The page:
After stress tests, bank­ing sec­tor is “pretty solid”

Financial Mirror (Cyprus) - - FRONT PAGE - Mar­cuard’s Mar­ket up­date by GaveKal Drago­nomics

After the largest and most de­tailed re­view of bank as­sets ever con­ducted, the Euro­pean Cen­tral Bank pub­lished its As­set Qual­ity Re­view of euro-area banks’ bal­ance-sheets. The re­sults of the ECB’s stress tests sug­gest the eu­ro­zone’s bank­ing sec­tor is pretty solid, even though 13 banks will need to strengthen their bal­ance sheets by EUR 10 bln over the next nine months. Fol­low­ing the ECB’s an­nounce­ment of ad­di­tional credit eas­ing mea­sures this sum­mer (TLTROs, as­set pur­chases), the pub­li­ca­tion of the AQR was the last hur­dle in the way of a nor­mal­i­sa­tion of credit sup­ply con­di­tions in the eu­ro­zone. Even more im­por­tantly, the AQR marks the start of Europe’s bank­ing union project, which should lead to the grad­ual de-na­tion­al­i­sa­tion and har­mon­i­sa­tion of bank­ing sys­tems, and so to a more con­sis­tent euro-area. Gen­eral con­fi­dence in the health and trans­parency of the eu­ro­zone’s bank­ing sec­tor now has the po­ten­tial to im­prove, with fa­vor­able im­pli­ca­tions for fi­nan­cial mar­kets and the econ­omy.

Over the last year, thou­sands of in­spec­tors have combed through the books of 130 eu­ro­zone banks, prob­ing as­sets worth EUR 3.7trn, or 58% of their risk-weighted port­fo­lios.

Ac­cord­ing to the banks, this has been a sur­pris­ingly broad and in­tru­sive process, with a large share of banks’ as­sets checked in de­tail, es­pe­cially those as­sets most li­able to mis­state­ment. The re­sults in­di­cate that at the end of 2013, the value of bank as­sets was over­stated by EUR 48 bln, while un­der har­mo­nized stan­dards non-per­form­ing loans were un­der­stated by EUR 136 bln. The stress tests re­veal that un­der ad­verse eco­nomic and fi­nan­cial con­di­tions, bank cap­i­tal ra­tios (the common eq­uity tier 1, re­stated on the ba­sis of the find­ings of the AQR) would de­cline from 12.4% to 8.3%, well above the 5.5% min­i­mum thresh­old.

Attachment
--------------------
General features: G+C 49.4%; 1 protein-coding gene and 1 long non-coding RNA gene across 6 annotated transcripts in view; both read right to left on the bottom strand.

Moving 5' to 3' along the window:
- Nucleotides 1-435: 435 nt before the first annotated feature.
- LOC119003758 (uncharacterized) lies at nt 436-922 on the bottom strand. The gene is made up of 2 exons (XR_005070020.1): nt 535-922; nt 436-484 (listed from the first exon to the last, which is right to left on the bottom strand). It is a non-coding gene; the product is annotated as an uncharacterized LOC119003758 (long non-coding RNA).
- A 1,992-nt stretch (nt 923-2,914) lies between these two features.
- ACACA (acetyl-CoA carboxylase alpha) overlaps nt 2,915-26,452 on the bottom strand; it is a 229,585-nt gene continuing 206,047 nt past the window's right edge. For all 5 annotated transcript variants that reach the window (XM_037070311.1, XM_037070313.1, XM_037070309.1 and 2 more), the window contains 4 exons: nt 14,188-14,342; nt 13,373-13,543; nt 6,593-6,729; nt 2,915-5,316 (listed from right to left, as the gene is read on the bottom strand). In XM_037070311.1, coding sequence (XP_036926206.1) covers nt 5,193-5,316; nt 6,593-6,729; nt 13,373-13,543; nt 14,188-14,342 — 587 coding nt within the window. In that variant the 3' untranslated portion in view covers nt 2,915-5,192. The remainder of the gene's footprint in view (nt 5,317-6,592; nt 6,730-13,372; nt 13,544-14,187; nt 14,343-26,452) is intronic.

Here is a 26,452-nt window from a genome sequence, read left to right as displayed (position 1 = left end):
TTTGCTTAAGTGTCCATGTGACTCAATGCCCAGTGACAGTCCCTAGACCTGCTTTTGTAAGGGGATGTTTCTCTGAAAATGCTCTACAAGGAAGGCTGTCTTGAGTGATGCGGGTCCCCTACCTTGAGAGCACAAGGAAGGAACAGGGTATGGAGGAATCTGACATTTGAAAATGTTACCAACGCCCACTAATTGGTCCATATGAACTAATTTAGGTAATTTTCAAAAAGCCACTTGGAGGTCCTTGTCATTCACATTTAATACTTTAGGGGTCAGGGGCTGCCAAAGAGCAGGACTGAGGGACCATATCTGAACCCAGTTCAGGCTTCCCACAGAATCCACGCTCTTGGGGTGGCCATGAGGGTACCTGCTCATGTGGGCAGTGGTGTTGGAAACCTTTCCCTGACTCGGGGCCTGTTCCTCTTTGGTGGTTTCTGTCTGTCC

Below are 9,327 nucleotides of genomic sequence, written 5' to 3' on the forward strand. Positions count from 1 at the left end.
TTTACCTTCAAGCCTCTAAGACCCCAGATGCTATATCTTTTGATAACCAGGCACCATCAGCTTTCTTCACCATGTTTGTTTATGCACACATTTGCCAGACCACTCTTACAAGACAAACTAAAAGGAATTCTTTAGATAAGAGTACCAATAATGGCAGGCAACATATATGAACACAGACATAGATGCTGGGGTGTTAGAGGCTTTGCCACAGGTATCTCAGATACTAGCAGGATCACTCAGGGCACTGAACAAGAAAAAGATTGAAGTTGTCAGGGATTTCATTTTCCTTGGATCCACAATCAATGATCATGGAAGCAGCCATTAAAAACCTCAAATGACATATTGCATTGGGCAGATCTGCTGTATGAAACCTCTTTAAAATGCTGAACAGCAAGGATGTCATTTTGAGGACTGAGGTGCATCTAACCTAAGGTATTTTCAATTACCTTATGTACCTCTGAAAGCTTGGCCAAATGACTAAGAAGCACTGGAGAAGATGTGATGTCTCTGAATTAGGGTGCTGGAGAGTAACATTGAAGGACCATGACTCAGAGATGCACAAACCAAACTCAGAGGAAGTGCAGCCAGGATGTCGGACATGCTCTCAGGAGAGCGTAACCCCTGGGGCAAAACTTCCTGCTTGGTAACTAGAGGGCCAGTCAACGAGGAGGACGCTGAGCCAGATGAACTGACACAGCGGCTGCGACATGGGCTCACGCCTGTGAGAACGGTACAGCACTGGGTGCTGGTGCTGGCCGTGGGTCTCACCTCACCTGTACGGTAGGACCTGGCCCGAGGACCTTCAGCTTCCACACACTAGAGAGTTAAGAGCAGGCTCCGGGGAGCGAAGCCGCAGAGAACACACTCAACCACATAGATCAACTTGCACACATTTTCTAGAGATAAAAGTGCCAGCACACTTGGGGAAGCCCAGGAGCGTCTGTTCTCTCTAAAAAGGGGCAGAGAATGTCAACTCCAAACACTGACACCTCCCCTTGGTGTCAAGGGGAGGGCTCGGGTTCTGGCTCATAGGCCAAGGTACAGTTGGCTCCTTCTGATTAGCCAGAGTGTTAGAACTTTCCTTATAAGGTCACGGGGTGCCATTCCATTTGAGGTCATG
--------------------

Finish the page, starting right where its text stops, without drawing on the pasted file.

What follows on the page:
How­ever, the ECB found that at the end of 2013, 25 banks were overly vul­ner­a­ble to ad­verse sce­nar­ios, although 12 have al­ready ad­dressed their cap­i­tal short­fall by rais­ing eq­uity and sell­ing bad as­sets. Since the sum­mer of 2013, banks’ bal­ance sheets have been strength­ened by EUR 203 bln through the is­suance of eq­uity and con­tin­gent con­vert­ibles, earn­ings and as­set sales. As ex­pected, Italy and Greece face the big­gest prob­lems, although even there the cap­i­tal short­fall does not look in­sur­mount­able.

This does not mean that the eu­ro­zone’s bank­ing sec­tor, which suf­fers from ob­vi­ous over­ca­pac­ity, has sud­denly be­come rock solid and im­mune to shocks.

But the AQR and stress tests should ac­cel­er­ate the process of de­frag­men­ta­tion, end­ing the credit crunch in Europe. Mon­e­tary pol­icy should now stand a greater chance of reach­ing the real econ­omy, and a mod­est in­crease in ag­gre­gate credit ap­pears cred­i­ble next year.

In ad­di­tion, the AQR was also the first step of a long march to­wards bank­ing union in con­ti­nen­tal Europe, with the 130 tested banks com­ing un­der the su­per­vi­sion of the ECB from 4 Novem­ber this year. With the Euro­pean Com­mis­sion also propos­ing a cap­i­tal mar­kets union, the project should grad­u­ally re­duce the large dif­fer­ences among na­tional bank­ing and credit mar­kets, help­ing com­pa­nies and in­di­vid­u­als to di­ver­sify their sources of fi­nanc­ing. If cross- bor­der merg­ers and ac­qui­si­tions take place (as is now more prob­a­ble), the links be­tween sov­er­eign risks and bank risks would weaken, strength­en­ing the re­silience of the euro.

Al­ready, we can see that, apart from rare ex­cep­tions like Dexia, ‘multi-lo­cal’, pan-Euro­pean and global banks tend to be more re­silient and prof­itable than very lo­cal banks.

In this re­spect, it is no co­in­ci­dence that fol­low­ing the vi­cious Dar­winian se­lec­tion that has taken place since 2007, ge­o­graph­i­cally di­ver­si­fied bank­ing in­sti­tu­tions make up the lion’s share of mar­ket cap­i­tal­i­sa­tion in eu­ro­zone bank in­dexes: seven of the eu­ro­zone’s 10 most highly cap­i­talised listed banks, rep­re­sent­ing two-thirds of the MSCI EMU bank in­dex, get more than half of their rev­enues from out­side their home coun­try. For th­ese banks, the AQR went well, and in­vestors may re-rate them.

Over­all, the AQR should be bullish for bank stocks as it re­moves doubts about the real mea­sure of book val­ues. An­a­lysts and in­vestors will now read the AQR to iden­tify the most solid banks, as well as the po­ten­tial tar­gets. With most bank shares trad­ing be­low book value, and with div­i­dend yields above 4%, the po­ten­tial up­side is sig­nif­i­cant.

In a con­text of resur­gent wor­ries about the eu­ro­zone, and with eco­nomic weak­ness and po­lit­i­cal di­vi­sions rais­ing doubts about the sus­tain­abil­ity of the 2012/2013 re­lief rally, the pub­li­ca­tion of the AQR and the as­so­ci­ated launch of the ‘bank­ing union’ should help to limit the down­side, and could even re­vive some op­ti­mism about the eu­ro­zone.

Along with the ex­pected ben­e­fits from a weaker euro, lower oil prices and re­duced fis­cal drag, the AQR makes the case for a re-ac­cel­er­a­tion of the econ­omy next year more com­pelling.

Newspapers in English

Newspapers from Cyprus

© PressReader. All rights reserved.